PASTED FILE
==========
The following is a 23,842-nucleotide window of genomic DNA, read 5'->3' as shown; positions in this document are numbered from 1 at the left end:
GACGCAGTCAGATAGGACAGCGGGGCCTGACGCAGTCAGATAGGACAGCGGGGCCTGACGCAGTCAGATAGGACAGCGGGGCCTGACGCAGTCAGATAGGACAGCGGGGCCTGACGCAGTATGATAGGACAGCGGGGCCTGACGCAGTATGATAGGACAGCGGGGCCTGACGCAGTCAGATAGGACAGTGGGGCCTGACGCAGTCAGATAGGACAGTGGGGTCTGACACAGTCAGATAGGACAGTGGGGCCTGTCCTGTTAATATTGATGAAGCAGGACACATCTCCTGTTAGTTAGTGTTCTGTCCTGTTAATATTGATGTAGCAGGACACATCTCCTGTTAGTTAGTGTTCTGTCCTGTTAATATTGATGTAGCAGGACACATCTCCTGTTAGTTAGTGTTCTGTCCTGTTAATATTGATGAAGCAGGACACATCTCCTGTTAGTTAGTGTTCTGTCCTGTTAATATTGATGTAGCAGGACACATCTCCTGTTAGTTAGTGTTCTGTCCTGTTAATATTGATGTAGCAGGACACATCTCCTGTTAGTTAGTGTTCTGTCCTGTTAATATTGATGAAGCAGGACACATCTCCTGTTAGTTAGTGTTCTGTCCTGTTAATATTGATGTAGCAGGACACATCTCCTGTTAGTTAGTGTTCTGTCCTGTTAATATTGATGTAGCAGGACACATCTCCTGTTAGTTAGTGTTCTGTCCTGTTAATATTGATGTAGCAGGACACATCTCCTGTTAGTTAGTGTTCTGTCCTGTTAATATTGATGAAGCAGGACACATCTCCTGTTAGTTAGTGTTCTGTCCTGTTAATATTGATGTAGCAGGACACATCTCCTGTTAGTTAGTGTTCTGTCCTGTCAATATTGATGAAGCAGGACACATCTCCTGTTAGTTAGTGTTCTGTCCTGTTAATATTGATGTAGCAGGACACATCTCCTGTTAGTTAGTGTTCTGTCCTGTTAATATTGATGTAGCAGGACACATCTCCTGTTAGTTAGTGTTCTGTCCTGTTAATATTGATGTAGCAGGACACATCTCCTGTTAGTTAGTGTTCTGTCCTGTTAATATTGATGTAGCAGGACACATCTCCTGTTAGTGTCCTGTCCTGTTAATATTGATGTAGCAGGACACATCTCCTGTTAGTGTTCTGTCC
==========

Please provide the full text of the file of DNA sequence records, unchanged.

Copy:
The following is a 23,842-nucleotide window of genomic DNA, read 5'->3' as shown; positions in this document are numbered from 1 at the left end:
GACGCAGTCAGATAGGACAGCGGGGCCTGACGCAGTCAGATAGGACAGCGGGGCCTGACGCAGTCAGATAGGACAGCGGGGCCTGACGCAGTCAGATAGGACAGCGGGGCCTGACGCAGTATGATAGGACAGCGGGGCCTGACGCAGTATGATAGGACAGCGGGGCCTGACGCAGTCAGATAGGACAGTGGGGCCTGACGCAGTCAGATAGGACAGTGGGGTCTGACACAGTCAGATAGGACAGTGGGGCCTGTCCTGTTAATATTGATGAAGCAGGACACATCTCCTGTTAGTTAGTGTTCTGTCCTGTTAATATTGATGTAGCAGGACACATCTCCTGTTAGTTAGTGTTCTGTCCTGTTAATATTGATGTAGCAGGACACATCTCCTGTTAGTTAGTGTTCTGTCCTGTTAATATTGATGAAGCAGGACACATCTCCTGTTAGTTAGTGTTCTGTCCTGTTAATATTGATGTAGCAGGACACATCTCCTGTTAGTTAGTGTTCTGTCCTGTTAATATTGATGTAGCAGGACACATCTCCTGTTAGTTAGTGTTCTGTCCTGTTAATATTGATGAAGCAGGACACATCTCCTGTTAGTTAGTGTTCTGTCCTGTTAATATTGATGTAGCAGGACACATCTCCTGTTAGTTAGTGTTCTGTCCTGTTAATATTGATGTAGCAGGACACATCTCCTGTTAGTTAGTGTTCTGTCCTGTTAATATTGATGTAGCAGGACACATCTCCTGTTAGTTAGTGTTCTGTCCTGTTAATATTGATGAAGCAGGACACATCTCCTGTTAGTTAGTGTTCTGTCCTGTTAATATTGATGTAGCAGGACACATCTCCTGTTAGTTAGTGTTCTGTCCTGTCAATATTGATGAAGCAGGACACATCTCCTGTTAGTTAGTGTTCTGTCCTGTTAATATTGATGTAGCAGGACACATCTCCTGTTAGTTAGTGTTCTGTCCTGTTAATATTGATGTAGCAGGACACATCTCCTGTTAGTTAGTGTTCTGTCCTGTTAATATTGATGTAGCAGGACACATCTCCTGTTAGTTAGTGTTCTGTCCTGTTAATATTGATGTAGCAGGACACATCTCCTGTTAGTGTCCTGTCCTGTTAATATTGATGTAGCAGGACACATCTCCTGTTAGTGTTCTGTCC